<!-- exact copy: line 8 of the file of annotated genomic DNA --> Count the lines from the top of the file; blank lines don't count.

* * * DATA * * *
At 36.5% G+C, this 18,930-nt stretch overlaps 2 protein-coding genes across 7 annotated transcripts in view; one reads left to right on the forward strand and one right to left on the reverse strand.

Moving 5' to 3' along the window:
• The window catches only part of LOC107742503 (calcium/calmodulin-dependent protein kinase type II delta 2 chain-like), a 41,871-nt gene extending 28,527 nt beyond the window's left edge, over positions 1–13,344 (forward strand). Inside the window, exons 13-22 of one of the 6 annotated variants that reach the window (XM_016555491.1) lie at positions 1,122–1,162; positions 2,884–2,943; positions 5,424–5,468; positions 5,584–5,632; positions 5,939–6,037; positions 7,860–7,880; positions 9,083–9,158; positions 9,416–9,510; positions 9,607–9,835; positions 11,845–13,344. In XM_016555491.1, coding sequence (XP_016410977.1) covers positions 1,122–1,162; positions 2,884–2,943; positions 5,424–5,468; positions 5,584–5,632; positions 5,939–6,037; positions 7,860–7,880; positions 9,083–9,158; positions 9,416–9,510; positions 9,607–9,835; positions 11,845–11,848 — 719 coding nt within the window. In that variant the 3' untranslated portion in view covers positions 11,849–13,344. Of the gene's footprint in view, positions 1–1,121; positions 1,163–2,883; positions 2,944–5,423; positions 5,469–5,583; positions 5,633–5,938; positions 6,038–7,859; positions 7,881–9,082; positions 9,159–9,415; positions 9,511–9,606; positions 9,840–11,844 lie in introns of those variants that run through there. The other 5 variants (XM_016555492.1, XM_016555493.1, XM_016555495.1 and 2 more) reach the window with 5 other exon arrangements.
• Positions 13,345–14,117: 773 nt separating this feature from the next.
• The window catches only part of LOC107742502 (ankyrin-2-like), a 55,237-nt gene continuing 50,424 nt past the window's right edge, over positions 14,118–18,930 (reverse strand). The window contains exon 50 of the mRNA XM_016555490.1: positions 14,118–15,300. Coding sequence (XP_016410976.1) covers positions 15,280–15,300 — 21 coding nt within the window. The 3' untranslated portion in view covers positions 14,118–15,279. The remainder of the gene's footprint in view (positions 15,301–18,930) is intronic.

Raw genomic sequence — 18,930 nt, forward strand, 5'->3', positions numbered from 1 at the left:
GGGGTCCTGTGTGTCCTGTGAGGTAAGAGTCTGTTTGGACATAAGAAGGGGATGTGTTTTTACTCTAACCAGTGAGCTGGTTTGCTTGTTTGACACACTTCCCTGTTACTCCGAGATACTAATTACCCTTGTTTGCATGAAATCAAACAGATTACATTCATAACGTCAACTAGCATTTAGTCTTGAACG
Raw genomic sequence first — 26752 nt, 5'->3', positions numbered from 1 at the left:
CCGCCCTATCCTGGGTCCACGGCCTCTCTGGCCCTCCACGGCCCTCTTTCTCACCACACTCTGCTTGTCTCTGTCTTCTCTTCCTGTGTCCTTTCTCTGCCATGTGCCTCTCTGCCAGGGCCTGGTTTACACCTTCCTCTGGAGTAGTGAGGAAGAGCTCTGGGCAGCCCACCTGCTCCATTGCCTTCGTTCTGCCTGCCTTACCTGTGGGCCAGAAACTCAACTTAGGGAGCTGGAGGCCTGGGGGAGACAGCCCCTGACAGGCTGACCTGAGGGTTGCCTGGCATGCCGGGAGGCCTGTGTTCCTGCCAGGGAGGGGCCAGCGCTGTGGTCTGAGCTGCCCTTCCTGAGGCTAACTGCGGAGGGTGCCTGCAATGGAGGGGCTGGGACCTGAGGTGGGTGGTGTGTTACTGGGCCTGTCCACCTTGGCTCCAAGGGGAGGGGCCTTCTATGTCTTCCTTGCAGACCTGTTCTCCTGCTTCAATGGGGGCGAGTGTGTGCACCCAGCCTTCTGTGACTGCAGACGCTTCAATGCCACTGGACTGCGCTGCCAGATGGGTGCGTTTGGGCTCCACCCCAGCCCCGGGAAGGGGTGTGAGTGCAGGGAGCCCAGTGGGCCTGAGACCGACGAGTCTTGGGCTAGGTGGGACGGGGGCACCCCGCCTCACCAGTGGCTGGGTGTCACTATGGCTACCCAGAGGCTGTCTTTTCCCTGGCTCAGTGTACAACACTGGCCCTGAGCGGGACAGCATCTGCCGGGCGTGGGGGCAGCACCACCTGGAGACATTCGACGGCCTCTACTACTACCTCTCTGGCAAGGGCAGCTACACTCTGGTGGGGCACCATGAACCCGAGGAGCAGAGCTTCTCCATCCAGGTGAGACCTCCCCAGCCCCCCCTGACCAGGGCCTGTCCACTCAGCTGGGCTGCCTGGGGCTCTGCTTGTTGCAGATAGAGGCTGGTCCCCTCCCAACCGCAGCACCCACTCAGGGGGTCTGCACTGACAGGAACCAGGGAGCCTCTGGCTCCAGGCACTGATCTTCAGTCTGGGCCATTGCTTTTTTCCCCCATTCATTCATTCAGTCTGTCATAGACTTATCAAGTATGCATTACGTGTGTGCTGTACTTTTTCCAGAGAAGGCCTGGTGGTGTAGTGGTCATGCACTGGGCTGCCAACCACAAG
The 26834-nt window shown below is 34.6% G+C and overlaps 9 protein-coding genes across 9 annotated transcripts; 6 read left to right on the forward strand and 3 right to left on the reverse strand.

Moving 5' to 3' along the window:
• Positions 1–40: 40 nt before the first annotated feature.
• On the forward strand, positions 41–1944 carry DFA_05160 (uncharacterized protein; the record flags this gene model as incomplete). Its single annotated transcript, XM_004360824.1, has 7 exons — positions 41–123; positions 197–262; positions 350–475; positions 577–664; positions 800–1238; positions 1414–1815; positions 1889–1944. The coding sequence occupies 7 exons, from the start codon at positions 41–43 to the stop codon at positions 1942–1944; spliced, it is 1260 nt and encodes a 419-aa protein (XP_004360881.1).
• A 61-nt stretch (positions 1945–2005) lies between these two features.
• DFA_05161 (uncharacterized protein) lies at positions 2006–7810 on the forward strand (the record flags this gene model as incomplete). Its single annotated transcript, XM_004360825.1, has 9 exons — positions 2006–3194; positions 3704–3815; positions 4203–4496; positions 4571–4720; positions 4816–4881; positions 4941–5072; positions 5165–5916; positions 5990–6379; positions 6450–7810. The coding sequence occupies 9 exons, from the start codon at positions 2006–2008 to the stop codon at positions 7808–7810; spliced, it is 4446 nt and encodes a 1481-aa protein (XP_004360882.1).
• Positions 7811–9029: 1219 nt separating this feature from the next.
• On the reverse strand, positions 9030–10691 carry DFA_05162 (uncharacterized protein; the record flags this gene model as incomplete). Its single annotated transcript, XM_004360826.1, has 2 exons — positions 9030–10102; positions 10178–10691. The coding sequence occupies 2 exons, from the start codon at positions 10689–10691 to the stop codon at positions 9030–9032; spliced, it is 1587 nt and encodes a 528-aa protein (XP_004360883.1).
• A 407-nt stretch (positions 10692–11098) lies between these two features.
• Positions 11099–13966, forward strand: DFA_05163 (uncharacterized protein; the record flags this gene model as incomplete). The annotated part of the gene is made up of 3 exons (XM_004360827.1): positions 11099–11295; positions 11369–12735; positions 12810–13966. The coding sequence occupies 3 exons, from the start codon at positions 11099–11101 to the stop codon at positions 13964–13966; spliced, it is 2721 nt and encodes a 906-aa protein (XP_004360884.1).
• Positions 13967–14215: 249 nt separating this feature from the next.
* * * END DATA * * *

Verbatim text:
Raw genomic sequence first — 26752 nt, 5'->3', positions numbered from 1 at the left: